Reusable contact lens users are almost four times more likely to develop a serious eye infection

A study found that people who wear reusable contact lenses are almost four times more likely to develop a rare eye infection that could blind them.

The British scientists behind the research also warned that wearing contact lenses in the shower, in the pool and while sleeping also increases risk.

In the study, they looked at more than 200 daily or reusable contact lens wearers who presented to clinics with either an eye infection or another medical condition.

They found that Acanthamoeba keratitis (AK) — which inflames the surface of the eye and can lead to blindness — was far more common in those who pushed the same lenses in and out of their eyes.

The infection is triggered when the microorganisms get on contact lenses via a contaminated solution or dirty hands and then enter the eye through tiny tears.

Patients suffer from eye pain, redness, blurred vision, a dim view of the eye and, in severe cases, can lose their sight. Treatment involves antiseptics that need to be applied directly to the surface of the eye, possibly for six months to a year.

Pictured above is the cloudy looking eye that can be caused by Acanthamoeba keratitis (AK) infection. About 85 percent of cases involve contact lens wearers (stock image)

Pictured above is the cloudy looking eye that can be caused by Acanthamoeba keratitis (AK) infection. About 85 percent of cases involve contact lens wearers (stock image)

Acanthamoeba Keratitis: The Eye Infection That Can Make You Blind

What is Acanthamoeba Keratitis (AK)?

This is an infection of the cornea or the surface of the eye caused by a microorganism.

How do I get the disease?

It is most common in contact lens wearers but can infect anyone.

The disease is triggered when the microorganism gets into your eye, either by putting contact lenses in your eye with dirty hands or by wearing the lenses in the shower or at the pool.

It then gets into the eye via tiny cracks in the surface and triggers the infection.

What are the symptoms?

Symptoms include blurred vision, a cloudy or dirty-looking cornea, eye pain, eye redness, and watery eyes.

It can take several days to weeks for these to appear after infection.

Does it affect my vision?

Left untreated, the infection can lead to permanent vision loss and complete blindness, according to the CDC.

Other complications include painful eye inflammation and partial vision loss.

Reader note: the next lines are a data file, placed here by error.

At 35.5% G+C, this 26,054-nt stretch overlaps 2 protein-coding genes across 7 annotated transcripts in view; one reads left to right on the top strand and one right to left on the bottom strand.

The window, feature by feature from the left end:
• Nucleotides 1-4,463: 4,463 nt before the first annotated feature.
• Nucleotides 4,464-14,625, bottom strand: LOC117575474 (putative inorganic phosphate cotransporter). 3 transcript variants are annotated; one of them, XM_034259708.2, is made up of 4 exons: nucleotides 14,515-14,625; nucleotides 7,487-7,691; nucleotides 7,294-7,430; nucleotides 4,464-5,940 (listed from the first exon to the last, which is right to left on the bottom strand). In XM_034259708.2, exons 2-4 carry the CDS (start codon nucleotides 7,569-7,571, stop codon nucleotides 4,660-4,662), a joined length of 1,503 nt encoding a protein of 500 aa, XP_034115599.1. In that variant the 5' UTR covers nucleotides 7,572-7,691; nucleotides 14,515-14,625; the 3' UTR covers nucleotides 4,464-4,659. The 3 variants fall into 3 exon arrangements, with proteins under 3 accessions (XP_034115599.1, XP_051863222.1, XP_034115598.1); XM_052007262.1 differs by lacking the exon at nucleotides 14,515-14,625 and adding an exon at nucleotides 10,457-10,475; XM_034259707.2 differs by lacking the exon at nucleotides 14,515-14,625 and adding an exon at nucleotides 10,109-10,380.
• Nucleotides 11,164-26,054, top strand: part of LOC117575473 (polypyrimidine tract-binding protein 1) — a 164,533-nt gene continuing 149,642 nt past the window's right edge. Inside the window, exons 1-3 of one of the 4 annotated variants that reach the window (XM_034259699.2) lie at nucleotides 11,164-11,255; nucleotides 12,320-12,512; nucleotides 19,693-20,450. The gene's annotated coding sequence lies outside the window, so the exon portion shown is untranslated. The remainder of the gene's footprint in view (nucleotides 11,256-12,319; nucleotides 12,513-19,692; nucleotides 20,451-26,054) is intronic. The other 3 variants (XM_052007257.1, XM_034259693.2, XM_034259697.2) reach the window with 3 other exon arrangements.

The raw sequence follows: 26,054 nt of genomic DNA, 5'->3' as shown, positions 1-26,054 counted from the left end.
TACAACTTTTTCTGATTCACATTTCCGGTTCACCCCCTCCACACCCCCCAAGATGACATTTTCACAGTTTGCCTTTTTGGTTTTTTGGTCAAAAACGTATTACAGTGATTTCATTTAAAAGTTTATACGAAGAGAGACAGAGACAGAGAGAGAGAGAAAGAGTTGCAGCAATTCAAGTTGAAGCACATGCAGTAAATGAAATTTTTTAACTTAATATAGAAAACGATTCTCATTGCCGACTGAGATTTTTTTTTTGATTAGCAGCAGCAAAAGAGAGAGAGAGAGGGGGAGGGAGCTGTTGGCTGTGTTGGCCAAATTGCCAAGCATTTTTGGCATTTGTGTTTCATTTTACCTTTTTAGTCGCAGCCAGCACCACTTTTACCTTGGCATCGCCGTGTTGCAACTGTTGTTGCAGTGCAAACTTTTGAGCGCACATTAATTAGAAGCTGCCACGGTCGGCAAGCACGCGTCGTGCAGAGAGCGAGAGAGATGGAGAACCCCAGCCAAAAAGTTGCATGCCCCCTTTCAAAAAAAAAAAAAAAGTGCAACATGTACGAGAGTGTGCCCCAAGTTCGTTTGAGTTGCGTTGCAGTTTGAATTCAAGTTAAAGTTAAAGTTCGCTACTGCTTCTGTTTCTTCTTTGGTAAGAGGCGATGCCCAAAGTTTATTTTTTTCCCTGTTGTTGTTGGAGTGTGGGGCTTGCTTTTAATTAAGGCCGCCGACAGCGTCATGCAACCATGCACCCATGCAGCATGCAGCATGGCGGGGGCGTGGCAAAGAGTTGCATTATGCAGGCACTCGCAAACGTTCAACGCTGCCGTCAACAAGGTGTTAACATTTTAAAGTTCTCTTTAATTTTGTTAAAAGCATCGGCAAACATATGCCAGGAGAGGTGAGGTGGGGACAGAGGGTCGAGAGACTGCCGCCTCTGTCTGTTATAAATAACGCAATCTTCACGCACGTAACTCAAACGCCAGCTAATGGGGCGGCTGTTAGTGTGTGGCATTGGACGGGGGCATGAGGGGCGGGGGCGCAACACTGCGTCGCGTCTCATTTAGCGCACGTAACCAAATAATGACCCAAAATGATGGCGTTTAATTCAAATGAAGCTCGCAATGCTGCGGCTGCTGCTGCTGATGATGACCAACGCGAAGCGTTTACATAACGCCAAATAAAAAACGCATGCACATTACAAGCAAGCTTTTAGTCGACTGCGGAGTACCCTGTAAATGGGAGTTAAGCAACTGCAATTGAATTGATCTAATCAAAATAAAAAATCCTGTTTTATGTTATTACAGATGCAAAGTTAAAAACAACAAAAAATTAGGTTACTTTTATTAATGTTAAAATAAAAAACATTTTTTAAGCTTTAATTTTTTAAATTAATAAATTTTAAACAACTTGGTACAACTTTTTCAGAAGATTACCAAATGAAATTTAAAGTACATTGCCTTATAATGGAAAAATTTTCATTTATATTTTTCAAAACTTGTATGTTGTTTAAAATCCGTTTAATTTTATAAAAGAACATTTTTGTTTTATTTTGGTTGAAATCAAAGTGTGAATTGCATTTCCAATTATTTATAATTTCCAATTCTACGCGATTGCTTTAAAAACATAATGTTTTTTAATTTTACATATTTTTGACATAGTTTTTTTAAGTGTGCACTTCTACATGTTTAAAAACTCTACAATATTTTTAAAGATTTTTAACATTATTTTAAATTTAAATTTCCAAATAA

What is the treatment?

Patients are usually offered an antiseptic to clear the infection from the eye, which is applied directly to the surface of the eye.

This may need to be taken for six months to a year.

Patients may also be prescribed antibiotics and, in some cases, surgery may be required.

Source: CDC

Professor John Dart, ophthalmologist at Moorfields Eye Hospital in London, UK, who led the study, said: “In recent years we have seen an increase in Acanthamoeba keratitis (AK).

‘[But] Although the infection is still rare, it is preventable and requires a public health response.’

He added: “Previous studies have linked AK to wearing contact lenses in hot tubs, swimming pools or lakes, and here we’ve added showering to that list to emphasize that contact with water should be avoided while wearing lenses .

“Contact lens packaging should have information on lens safety and risk avoidance, even as simple as ‘no water’ stickers on every box, especially given that many people are buying their contact lenses online without having spoken to a doctor. “

In the study, published in the journal Ophthalmology, scientists combed hospital records for an emergency department in south-east England for patients with daily or reusable contact lenses.

They found 83 cases of AK seen in the unit between January 2011 and August 2014.

Then they checked the records for the following year for contact lens wearers who came to us for another condition unrelated to the infection and found 122 cases.

Each had also completed a questionnaire about their contact lens type and daily activities.

The results showed that of the 83 AK cases, only 20 (24 percent) were daily lens wearers.

But the other 63 (76 percent) were people using either soft or rigid reusable lenses.

Statistics showed that those who used reusable lenses had a 284 percent higher risk of developing AK than those who used daily lenses.

The scientists also looked at whether certain activities made contagion more likely.

Of the 20 AK cases who answered the question about wearing contact lenses when showering, 12 (60 percent) admitted to doing so.

For comparison: in the other group it was 25 out of 66 (37 percent)

In the paper, scientists said users of reusable contact lenses are at greater risk because they are more likely to contaminate their lenses.

To reduce the risk, they said lenses should not be worn overnight and contamination of the solution in which they are stored should be avoided.

Fewer than 100 Americans contract AK infection each year.

However, scientists warn that rates are rising, with more than 85 percent of cases being detected solely in contact lens wearers.

Symptoms of the infection take several days to weeks to appear, but include blurred vision, eye pain, and eye redness.

The eye may also appear cloudy to others or even feel like there is something in it.

Patients are usually offered antiseptics that need to be applied to the surface of the eye for treatment.

But they may also be prescribed antibiotics or even offered surgery to treat the infection.

An estimated 45 million people wear contact lenses in the United States alone.

https://www.dailymail.co.uk/health/article-11243357/Reusable-contact-lens-users-nearly-four-times-likely-develop-eye-infection.html?ns_mchannel=rss&ns_campaign=1490&ito=1490 Reusable contact lens users are almost four times more likely to develop a serious eye infection

Andrew Kugle

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